Thursday, August 03, 2006

To Wage War or Not To Wage War

Over at GScobe today my intrepid fellow blogger ponders whether, or at least how, the West should fight an insurgency.

Reading this piece on Hezbollah's growing appeal and turning over the oft-repeated dictum that insurgencies win by merely existing, I wonder whether the West should reconsider engaging in this type of warfare. Is it essential for the West, or for the U.S., to "master counter-insurgency" as so many wags put it? Does our survival depend on it? Can we even do it?

To me the question is not should we fight, but how can we not fight. After all the Iraqi terrorists/insurgents attacked us after the fall of Saddam. At that point we had two possible responses, pack up and leave or fight back. We had no choice. Israel has even less of a choice since Hezbollah and Hamas are dedicated to its total destruction.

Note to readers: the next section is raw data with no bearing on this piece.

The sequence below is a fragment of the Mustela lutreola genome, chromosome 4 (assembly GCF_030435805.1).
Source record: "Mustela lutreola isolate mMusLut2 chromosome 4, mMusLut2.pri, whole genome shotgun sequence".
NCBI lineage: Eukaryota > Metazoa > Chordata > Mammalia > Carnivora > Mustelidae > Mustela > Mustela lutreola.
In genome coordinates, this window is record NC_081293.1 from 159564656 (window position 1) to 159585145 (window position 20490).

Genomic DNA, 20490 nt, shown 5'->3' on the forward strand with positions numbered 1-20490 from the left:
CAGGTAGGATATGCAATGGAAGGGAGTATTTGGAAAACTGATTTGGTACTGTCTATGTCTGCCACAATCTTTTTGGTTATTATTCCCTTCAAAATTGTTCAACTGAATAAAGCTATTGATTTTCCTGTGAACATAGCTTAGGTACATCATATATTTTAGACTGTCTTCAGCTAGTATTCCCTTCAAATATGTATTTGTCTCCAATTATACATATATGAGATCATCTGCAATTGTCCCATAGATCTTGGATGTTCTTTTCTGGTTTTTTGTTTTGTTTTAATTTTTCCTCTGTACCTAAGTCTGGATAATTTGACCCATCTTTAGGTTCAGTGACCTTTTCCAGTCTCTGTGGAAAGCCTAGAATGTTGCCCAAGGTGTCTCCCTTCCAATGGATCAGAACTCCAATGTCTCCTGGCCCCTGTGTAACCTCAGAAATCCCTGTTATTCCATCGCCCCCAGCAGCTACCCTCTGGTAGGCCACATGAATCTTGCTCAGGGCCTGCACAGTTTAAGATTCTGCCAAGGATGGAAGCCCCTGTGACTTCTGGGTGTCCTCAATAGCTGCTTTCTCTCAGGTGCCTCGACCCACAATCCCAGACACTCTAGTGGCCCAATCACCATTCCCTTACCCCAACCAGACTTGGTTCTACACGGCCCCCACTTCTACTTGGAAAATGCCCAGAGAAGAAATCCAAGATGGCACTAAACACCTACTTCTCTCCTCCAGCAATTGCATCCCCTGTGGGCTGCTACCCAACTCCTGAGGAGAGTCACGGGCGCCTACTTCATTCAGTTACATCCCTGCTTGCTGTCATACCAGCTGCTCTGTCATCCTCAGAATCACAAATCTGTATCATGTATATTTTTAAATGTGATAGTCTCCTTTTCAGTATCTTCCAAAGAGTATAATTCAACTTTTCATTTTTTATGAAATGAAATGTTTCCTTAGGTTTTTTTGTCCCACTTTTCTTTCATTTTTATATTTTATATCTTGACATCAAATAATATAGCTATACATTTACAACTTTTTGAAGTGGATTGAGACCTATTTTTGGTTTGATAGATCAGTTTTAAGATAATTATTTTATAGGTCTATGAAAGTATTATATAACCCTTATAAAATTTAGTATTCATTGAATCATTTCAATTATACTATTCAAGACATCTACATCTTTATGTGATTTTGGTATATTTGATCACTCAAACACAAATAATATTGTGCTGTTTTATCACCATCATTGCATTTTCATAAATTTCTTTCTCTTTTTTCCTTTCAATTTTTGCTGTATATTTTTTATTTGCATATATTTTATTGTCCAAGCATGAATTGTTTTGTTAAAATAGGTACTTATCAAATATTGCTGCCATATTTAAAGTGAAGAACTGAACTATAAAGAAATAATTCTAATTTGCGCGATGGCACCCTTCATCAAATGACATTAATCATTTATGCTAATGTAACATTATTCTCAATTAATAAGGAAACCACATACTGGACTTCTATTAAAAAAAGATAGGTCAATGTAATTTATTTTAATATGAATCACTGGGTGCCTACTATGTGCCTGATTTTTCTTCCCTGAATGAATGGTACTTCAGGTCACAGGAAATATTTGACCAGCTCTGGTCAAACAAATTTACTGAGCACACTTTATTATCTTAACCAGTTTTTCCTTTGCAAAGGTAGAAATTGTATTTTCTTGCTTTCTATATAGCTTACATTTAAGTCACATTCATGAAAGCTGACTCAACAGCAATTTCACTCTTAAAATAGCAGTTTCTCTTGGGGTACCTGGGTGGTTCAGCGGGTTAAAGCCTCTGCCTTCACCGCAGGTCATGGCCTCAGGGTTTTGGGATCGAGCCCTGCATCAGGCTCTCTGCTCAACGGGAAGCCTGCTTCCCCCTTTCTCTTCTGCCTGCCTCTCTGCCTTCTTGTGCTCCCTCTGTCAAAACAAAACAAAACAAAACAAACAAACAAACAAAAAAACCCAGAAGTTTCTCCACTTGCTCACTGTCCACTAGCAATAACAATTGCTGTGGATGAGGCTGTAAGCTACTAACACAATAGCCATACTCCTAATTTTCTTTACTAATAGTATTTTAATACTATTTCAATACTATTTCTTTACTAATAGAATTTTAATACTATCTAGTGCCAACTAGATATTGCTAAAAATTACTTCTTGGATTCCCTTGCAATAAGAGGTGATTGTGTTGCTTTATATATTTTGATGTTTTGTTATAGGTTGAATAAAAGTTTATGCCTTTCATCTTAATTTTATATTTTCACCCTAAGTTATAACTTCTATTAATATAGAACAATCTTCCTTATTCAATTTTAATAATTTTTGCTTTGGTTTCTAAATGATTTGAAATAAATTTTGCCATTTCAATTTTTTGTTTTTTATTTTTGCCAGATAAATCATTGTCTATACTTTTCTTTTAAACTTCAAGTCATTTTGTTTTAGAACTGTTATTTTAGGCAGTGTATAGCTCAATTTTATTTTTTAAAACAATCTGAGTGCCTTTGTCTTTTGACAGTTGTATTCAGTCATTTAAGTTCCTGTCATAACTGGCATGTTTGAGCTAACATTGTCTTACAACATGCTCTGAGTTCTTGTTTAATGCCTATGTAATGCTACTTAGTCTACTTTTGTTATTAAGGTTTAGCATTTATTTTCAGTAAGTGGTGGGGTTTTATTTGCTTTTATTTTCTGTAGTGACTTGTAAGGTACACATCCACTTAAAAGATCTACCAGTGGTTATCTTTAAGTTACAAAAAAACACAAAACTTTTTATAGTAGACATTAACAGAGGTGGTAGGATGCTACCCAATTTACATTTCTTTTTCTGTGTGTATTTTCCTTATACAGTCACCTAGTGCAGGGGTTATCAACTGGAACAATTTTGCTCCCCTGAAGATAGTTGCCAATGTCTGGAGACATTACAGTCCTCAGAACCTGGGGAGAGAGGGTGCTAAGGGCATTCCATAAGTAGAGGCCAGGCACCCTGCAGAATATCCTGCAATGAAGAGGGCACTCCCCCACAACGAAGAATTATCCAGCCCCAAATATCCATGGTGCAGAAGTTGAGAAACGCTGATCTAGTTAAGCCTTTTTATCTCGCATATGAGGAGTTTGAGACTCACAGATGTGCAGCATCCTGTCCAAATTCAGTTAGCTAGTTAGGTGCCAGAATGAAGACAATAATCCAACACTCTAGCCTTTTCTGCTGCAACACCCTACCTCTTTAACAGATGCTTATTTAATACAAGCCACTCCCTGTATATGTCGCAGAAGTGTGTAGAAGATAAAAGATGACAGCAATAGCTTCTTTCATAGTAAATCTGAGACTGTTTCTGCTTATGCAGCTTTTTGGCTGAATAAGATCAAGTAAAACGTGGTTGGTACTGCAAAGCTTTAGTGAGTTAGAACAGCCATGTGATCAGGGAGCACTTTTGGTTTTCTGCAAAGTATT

The trickier "how to fight an insurgency" question not difficult to answer, but very hard to implement given the current state of the world.

The direct method of beating, say the Iraqi insurgents, is to eliminate their support. Iran and Syria, in this case. We threaten these two nations on a regular basis, but each knows we are unlikely to back up our chest thumping with bombs and therein lies the problem. As long as we are willing to let arms, people and money flow into Iraq from its neighbors we will not win.

Israel faces the same problem and has also refrained from turning the terrorist's supply spigot off.

I can only imagine that neither the U.S. nor Israeli governments has kept the conflicts localized because each does not to deal with the international condemnation that would follow any such attack nor put a damper on the world's economy, another surefire result of any fighting to involve oil soaked Iran.

I'm amazed that the world would rather see several low-level conflicts continue indefinitely then to take direct action to end them once and for all.


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